In some approaches to treating and understanding depression relating to Cognitive Behavioural Therapy and Gestalt Therapy, depression is understood as an adaptive process to a stressful environment, in most cases the patient has withdrawn themselves in various ways from engaging in a world, (a world that is rather malfunctional).

Personally, I like Jeff Foster’s view on depression which is the need for the individual to conserve energy, to withdraw and take a deep rest. The only problem is we also need to function in order to work, pay our bills and keep up with the rent, but we cannot argue with the subconscious needs and sometimes, that takes a higher priority so we have to figure out ways to see that depression is our inner selves requiring more in-depth self-awareness, holistic healing and strengthening of the body and mind in order to regain function in the world.


Ecologists look at different biological and abiotic systems mainly related to ecosystems and how they work in relation to one another and if one becomes dysfunctional how that affects other ecosystems and species. From a deep ecological perspective depression is an indication that human understanding of itself in relation to the natural world, needs to change, since we lack respect for our environment and are polluting it at alarming rates, it is no wonder that autoimmune diseases and depression has risen statistically with industrial and technological development developing more toxic chemicals and pollution.

Though the academic books, journals and no doctor will ever diagnose a single cause of depression, immunology has identified that the immune system is a big factor and since the gastrointestinal tract is the largest immune organ in the body exposed to pathogens, from what we put into our body, we need to take into account that environmental pollutants, and chemical toxicity in our food can cause autoimmune problems too. This in turn causes other symptoms of an over active immune system and depression is a product of biological symptoms related to these factors, therefore a healthy external environment would reduce these influences and biological factors that can influence the rise in depression globally too. Most people do not connect the increase in external pollution, chemicals in water and food as an additional cause to the global rise in depression but we are our environment and this is one indication of this fact. We have actually gone over the limit of environmental and industrial pollution from pesticides and industrial waste so that even places where organic food is grown is still at risk of some sort of soil, air, or water contamination that affects our food sources and therefore our internal biological and mental ecology, which are showing detrimental signs of this pollution and disjointed what of thinking and treating the environment, with no thought of how it will eventually affect our own health.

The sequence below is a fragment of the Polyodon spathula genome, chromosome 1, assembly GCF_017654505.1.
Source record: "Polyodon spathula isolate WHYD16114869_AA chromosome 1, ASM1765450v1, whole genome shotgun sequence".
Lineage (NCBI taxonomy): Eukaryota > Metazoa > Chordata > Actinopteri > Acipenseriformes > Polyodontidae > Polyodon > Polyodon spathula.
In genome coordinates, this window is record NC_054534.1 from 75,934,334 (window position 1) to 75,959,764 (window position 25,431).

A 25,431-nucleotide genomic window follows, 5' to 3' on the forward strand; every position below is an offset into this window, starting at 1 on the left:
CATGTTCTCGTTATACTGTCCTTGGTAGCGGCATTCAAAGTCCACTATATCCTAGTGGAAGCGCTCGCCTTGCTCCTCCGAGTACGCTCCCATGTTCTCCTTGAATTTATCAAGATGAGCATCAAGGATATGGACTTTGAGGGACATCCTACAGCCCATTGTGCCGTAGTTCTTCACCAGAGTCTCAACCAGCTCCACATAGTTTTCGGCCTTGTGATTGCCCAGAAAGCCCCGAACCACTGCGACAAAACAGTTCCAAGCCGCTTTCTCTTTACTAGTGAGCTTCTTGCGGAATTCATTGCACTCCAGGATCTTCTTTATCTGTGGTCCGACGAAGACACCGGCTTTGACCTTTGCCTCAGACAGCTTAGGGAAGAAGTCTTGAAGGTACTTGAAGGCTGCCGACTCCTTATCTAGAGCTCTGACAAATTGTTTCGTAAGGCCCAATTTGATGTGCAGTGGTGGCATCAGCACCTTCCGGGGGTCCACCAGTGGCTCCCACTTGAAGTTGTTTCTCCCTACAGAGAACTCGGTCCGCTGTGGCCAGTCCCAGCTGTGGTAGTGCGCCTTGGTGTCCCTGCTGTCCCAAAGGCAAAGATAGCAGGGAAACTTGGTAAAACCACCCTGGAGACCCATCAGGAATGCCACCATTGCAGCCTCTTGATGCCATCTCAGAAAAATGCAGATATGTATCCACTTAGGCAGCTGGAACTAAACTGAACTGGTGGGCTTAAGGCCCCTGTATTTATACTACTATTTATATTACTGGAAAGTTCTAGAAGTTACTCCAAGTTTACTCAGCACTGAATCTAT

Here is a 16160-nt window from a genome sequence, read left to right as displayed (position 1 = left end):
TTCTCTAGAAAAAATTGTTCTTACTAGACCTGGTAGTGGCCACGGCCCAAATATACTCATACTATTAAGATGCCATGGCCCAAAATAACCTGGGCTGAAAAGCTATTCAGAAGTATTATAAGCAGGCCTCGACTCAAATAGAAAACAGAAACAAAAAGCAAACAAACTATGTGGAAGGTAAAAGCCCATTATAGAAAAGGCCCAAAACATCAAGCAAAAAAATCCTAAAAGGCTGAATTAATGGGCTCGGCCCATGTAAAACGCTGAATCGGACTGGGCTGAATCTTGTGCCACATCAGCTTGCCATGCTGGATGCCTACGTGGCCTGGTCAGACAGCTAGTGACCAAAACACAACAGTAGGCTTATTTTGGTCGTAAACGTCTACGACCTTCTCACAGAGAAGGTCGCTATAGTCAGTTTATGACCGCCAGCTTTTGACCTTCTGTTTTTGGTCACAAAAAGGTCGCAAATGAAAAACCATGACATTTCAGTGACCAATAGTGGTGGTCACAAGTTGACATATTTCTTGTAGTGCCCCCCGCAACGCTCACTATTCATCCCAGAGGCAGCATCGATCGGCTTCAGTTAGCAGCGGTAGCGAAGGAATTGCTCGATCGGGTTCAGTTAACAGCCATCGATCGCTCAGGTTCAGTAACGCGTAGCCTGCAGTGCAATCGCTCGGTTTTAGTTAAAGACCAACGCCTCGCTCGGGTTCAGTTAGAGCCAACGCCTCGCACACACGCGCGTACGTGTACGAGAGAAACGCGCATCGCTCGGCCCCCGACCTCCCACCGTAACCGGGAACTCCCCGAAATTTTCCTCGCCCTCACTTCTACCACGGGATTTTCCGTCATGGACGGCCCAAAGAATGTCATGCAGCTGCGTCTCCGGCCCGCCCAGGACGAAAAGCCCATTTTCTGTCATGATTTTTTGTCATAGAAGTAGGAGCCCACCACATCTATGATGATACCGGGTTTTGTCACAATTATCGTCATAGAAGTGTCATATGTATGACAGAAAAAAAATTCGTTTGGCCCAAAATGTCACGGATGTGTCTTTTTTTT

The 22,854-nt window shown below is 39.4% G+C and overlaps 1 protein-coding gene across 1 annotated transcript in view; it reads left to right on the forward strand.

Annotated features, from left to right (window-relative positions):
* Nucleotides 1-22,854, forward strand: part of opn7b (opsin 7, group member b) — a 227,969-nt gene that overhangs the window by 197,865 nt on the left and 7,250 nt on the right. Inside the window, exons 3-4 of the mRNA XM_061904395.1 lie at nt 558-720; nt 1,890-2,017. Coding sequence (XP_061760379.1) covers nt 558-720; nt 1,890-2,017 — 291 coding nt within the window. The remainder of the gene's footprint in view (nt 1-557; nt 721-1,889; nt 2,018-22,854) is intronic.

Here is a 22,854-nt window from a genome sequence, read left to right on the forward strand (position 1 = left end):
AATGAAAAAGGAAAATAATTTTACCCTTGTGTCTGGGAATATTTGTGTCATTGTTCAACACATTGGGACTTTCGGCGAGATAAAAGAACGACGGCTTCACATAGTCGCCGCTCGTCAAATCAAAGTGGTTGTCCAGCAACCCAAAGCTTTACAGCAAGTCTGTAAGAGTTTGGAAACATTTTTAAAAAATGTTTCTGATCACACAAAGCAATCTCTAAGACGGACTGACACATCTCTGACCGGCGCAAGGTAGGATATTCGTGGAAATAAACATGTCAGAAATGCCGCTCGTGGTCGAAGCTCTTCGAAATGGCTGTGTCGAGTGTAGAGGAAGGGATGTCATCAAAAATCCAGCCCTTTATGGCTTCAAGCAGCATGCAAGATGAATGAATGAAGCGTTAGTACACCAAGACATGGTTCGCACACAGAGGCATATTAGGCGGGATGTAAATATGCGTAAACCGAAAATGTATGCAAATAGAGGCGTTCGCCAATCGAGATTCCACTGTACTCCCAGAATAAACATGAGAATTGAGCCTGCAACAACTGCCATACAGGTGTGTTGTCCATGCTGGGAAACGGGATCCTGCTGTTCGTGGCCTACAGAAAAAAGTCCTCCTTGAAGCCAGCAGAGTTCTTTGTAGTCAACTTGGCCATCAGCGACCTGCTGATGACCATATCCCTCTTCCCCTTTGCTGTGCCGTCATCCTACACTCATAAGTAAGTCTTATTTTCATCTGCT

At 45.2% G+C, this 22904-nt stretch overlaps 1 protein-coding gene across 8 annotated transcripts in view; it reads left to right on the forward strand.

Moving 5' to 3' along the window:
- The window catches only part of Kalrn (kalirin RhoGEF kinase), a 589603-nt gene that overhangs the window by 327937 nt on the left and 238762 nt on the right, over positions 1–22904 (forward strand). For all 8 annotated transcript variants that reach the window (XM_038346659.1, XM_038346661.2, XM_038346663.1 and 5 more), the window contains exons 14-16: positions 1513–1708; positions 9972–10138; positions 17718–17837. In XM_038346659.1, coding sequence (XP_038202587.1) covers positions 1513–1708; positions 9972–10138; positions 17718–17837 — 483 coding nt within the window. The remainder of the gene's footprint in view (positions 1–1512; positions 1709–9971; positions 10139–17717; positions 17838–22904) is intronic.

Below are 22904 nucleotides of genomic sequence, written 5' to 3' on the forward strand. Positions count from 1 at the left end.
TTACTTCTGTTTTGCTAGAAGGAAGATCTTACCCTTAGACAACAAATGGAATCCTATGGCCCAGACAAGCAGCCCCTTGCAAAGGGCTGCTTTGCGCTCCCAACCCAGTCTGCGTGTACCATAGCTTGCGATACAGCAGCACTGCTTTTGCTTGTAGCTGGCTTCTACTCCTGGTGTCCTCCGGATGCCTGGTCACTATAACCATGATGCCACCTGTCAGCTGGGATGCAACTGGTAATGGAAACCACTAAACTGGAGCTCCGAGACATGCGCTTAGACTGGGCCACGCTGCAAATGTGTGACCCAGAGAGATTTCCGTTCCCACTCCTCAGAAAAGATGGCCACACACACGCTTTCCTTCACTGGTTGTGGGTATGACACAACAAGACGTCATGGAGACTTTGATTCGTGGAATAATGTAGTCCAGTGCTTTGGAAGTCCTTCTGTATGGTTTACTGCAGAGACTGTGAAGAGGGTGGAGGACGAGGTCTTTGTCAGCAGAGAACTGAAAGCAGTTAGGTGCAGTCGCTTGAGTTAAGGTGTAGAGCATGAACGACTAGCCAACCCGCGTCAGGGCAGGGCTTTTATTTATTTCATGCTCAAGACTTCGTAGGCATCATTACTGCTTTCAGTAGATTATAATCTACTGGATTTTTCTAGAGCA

Some people refer to depression as a ‘disease’. It is not a disease, but a result of a chemical and emotional imbalance of the brain and body, normally affected by long-term stress, deep trauma or grief and a bad diet, in addition to external environmental factors such as food and water sources being contaminated by environmental pollutants and ingested; causing autoimmune illnesses which is an unaccounted factor in the global rise in depression and depression related illnesses. In most large urban cities there is often a problem with air pollution, in 2011, studies were done on mice exposed to air pollution and this caused inflammation in the hippocampus, learning problems and symptoms associated with depression, (Aaron J. Cohen et al 2006.)


The global rise in depression is a biological and mental reaction to industry and technology polluting the environment and therefore polluting our bodies and minds. When we separate ourselves from nature mentally, we separate ourselves from the ability to find that place to feel safe in nature, this is a magical thing because it’s feeling at one with the Earth, at peace in nature, one of the best feelings in the world. Edward Wilson wrote a book examining the relationship between our well-being with our relationship with nature in his book ´´The Biophilia Hypothesis´´. There is a growing body of theoretical and empirical work on the effects of environmental degradation and people’s happiness and health. One paper found that using log-linear methods for the panel of 21 countries for the period 1970-2005, that environmental degradation matters for the happiness of the people, and as environment degradation increases, their happiness decreases. Further, economic growth is found to have a positive and significant impact on the happiness of the people, whereas wage inequality and cost of living had a negative and significant impact, (Aviral Tiwari, 2011).

Diagram showing aspects of society that could be improved by sustainability.